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Front. Mol. Neurosci. | doi: 10.3389/fnmol.2018.00451

Neuropeptide Y-Positive Neurons in the Dorosomedial Hypothalamus are Involved in the Anorexic Effect of Angptl8

  • 1Qingdao University, China

Angiopoietin-like protein 8 (Angptl8), a recently identified member of the angiopoietin-like protein family (ANGPTLs), is a 22-kDa peptide synthesized in the liver. It participates in lipid metabolism by inhibiting lipoprotein lipase (LPL) activity, consequently increasing the triglyceride levels. Despite evidence that Angptl8 is involved in feeding control, the underlying mechanisms are unclear. Central and peripheral injections of Angptl8 significantly decreased food intake. Angptl8 was widely expressed in appetite-related nuclei, including the paraventricular nucleus (PVN), the dorsomedial hypothalamus (DMH), the ventromedial hypothalamus, and the arcuate nucleus (ARC) in the hypothalamus. Peripheral Angptl8 administration decreased c-Fos-positive neurons in the DMH. Central Angptl8 administration decreased c-Fos-positive neurons in the DMH and PVN but increased these neurons in the ARC. Angptl8 inhibited appetite via neuropeptide Y (NPY) neurons in the DMH. Furthermore, the chronic administration of Angpt8 decreased body weight gain and altered adipose tissue deposits. Nevertheless, neither peripheral nor central Angptl8 influenced the brown adipose tissue morphology or uncoupling protein 1 (UCP-1) expression in brown adipose tissue (BAT). Taken together, these data suggested that Angptl8 modulates appetite and energy homeostasis.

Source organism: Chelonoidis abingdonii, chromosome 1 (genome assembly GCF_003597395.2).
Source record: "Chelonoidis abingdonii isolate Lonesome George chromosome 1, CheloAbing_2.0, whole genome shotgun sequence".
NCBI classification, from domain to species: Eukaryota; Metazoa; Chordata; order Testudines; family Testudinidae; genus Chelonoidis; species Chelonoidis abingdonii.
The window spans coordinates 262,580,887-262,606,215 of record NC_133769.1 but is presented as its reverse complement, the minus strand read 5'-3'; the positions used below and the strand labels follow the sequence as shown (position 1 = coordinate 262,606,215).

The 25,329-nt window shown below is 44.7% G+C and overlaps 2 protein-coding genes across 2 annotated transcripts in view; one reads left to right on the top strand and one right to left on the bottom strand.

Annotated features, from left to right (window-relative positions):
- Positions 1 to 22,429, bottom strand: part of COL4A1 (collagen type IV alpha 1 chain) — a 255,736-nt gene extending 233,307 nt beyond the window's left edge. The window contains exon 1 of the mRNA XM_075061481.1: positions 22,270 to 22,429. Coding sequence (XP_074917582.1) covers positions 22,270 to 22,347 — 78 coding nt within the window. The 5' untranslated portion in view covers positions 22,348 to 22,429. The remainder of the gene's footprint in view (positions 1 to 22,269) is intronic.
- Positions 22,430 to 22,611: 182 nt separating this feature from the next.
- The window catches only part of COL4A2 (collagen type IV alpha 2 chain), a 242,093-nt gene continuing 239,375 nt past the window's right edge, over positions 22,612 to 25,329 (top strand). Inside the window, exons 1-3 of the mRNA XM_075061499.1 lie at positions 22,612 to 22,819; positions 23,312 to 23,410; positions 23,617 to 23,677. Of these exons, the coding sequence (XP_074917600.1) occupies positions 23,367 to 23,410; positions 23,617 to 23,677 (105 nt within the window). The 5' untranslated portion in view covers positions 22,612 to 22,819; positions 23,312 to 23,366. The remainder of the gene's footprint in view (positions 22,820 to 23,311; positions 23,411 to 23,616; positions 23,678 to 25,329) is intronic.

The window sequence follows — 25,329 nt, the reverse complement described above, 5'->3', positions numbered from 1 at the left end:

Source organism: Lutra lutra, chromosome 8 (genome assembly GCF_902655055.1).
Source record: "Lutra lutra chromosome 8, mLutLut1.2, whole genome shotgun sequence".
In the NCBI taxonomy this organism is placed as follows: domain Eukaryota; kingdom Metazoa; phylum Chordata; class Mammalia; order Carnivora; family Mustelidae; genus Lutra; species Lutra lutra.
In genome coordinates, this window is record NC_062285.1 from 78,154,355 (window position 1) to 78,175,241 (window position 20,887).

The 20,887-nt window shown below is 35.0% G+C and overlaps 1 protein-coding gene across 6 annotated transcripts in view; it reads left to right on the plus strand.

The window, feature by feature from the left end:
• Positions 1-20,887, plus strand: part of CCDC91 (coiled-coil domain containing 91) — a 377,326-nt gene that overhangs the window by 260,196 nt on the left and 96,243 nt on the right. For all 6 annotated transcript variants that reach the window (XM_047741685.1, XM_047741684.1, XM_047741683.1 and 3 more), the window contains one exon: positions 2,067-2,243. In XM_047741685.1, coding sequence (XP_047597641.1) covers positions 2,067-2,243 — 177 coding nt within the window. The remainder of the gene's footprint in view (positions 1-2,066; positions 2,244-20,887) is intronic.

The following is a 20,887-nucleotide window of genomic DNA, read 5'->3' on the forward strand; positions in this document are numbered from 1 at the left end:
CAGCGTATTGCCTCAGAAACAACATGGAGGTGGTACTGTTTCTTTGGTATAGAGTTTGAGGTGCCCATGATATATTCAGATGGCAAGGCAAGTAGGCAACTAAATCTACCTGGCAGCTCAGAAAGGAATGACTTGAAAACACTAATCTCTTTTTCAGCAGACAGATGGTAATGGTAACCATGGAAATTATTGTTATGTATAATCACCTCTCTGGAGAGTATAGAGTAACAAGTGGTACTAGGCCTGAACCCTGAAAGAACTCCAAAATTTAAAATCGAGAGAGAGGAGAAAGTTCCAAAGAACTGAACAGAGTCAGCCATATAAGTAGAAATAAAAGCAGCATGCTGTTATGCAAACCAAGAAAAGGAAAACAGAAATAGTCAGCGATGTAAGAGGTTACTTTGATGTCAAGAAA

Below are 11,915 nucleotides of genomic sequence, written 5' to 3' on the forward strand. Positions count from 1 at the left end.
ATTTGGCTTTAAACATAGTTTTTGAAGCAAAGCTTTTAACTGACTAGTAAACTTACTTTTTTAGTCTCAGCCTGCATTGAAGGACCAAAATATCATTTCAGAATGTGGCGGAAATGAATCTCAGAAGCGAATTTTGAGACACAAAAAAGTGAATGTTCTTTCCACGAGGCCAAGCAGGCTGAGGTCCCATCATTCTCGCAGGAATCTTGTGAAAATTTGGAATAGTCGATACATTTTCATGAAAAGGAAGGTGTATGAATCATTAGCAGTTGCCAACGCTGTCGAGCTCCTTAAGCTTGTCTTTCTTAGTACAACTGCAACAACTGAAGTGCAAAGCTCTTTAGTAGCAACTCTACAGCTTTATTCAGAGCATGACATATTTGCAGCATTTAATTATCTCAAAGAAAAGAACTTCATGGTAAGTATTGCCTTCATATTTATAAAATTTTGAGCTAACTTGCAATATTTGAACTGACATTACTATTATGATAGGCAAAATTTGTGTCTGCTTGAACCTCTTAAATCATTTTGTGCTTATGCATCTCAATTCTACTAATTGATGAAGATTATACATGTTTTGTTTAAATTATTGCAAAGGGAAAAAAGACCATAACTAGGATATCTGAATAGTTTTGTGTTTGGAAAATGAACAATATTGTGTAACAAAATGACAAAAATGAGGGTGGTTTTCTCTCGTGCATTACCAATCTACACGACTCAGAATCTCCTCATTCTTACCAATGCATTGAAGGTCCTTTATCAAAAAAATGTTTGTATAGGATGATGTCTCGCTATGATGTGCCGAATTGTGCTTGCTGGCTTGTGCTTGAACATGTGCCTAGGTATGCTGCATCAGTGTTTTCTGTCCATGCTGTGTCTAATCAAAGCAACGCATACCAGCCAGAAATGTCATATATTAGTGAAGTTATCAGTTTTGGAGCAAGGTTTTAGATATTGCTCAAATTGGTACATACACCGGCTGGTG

Keywords: ANGPTL8, Neuropeptid Y, Appetite, Dorsomedial hypothalamic nucleus (DMH), Adipose Tissue

Received: 10 Sep 2018; Accepted: 21 Nov 2018.

Edited by:

Andrew L. Gundlach, Florey Institute of Neuroscience and Mental Health, Australia

Reviewed by:

Garron T. Dodd, Monash University, Australia
Pawel K. Olszewski, University of Waikato, New Zealand  

Copyright: © 2018 Wang, Yuan, Zhang, Wang, Liu, Song, Zhong and Dong. This is an open-access article distributed under the terms of the Creative Commons Attribution License (CC BY). The use, distribution or reproduction in other forums is permitted, provided the original author(s) and the copyright owner(s) are credited and that the original publication in this journal is cited, in accordance with accepted academic practice. No use, distribution or reproduction is permitted which does not comply with these terms.

* Correspondence: Dr. Jing Dong, Qingdao University, Qingdao, China,